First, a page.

Closely related to fin-syn, the Prime Time Access Rule sought to strengthen local and independent producers by preventing affiliates from airing network programming during much of the early evening hours. This rule was eliminated on August 30, 1996. However, the period remains largely unclaimed by the networks due to the success of syndicated programs such as Entertainment Tonight and Wheel of Fortune.

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Deficit financing

Before the fin-syn rules, the networks attained greater control and less risk by forcing production companies to deficit finance their programs while also demanding a percentage of the syndication revenues.[citation needed] Deficit financing is an arrangement in which the network pays the studio that makes a show a license fee in exchange for the right to air the program. The license fee is in exchange for the right to air an episode a few times (as a first-run and rerun episode), and does not cover the complete cost of production. The studio remains in ownership of the show. Before the fin-syn rules were established, networks would put into practice "profit participation." With this, they gained greater control and avoided the risks by forcing the production companies to deficit finance their programs. Such practice led multiple production companies into financial hardships. Independent producers and those not signed with major working studios were hit the hardest because most of the profit revenue went to the networks. Author Amanda D. Lotz explains in her book The Television Will Be Revolutionized that, by the mid-1960s, the networks gained as much as 91% of the programming revenue from profit participation. It was at that point that the government stepped in and got involved with the fin-syn rules in the 1970s.[8]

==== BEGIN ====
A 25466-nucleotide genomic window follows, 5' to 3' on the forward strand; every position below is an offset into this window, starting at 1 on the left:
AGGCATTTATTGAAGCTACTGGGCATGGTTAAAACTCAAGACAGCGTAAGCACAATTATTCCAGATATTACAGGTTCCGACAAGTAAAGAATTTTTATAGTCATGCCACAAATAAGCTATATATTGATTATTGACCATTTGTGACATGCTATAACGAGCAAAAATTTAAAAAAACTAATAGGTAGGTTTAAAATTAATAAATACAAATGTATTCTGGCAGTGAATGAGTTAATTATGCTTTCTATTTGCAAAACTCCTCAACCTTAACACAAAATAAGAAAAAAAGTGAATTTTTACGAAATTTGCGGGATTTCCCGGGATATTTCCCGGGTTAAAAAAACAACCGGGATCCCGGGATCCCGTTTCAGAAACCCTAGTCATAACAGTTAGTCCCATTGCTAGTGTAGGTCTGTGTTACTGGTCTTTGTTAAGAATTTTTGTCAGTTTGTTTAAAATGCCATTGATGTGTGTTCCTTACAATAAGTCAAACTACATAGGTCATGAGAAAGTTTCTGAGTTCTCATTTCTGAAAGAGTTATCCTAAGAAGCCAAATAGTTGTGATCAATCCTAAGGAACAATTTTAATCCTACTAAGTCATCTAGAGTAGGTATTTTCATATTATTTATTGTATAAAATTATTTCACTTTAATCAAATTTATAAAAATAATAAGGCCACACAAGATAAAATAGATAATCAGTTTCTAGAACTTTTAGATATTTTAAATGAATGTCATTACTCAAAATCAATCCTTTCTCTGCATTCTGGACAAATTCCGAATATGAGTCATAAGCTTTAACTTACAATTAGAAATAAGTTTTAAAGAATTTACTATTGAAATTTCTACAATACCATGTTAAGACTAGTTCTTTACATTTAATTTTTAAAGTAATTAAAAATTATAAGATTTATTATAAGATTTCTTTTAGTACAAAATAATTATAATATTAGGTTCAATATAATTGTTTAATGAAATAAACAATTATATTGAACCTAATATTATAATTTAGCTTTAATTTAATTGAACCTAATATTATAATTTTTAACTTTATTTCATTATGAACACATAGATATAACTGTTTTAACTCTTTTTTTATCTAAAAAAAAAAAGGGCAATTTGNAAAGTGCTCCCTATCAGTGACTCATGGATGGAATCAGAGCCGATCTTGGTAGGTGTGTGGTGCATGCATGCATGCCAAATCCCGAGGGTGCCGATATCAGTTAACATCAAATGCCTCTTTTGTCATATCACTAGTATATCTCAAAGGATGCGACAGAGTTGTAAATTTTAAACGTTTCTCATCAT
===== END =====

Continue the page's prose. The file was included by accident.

Deficit financing minimized the substantial risks and costs of developing programs for the networks while initially affording the studios considerable benefits as well. In successful cases, the studio receives a large return on its investment when it re-sells the show in a combination of syndication windows because the sales provide nearly pure profit: no additional work typically goes into the program and the network receives none of the payment.[citation needed] However, if the show is cancelled by the network before producing enough episodes to be syndicated, or if no syndication buyers want the show, the production company must absorb the difference between the cost of production and the original license fee, which can now amount to millions of dollars for each season.[9]

As of 2004, most reality television producers believe that deficit financing will never be financially viable because the vast majority of reality production companies are too small to wait long enough for the big payoff (and, because most reality shows are relatively poor performers in reruns, such a payoff is less likely to materialize anyway). Instead of syndication, producers have been covering gaps between license fees and rising production costs by selling shows' formats to foreign territories and developing integrated marketing deals with advertisers.[10][11]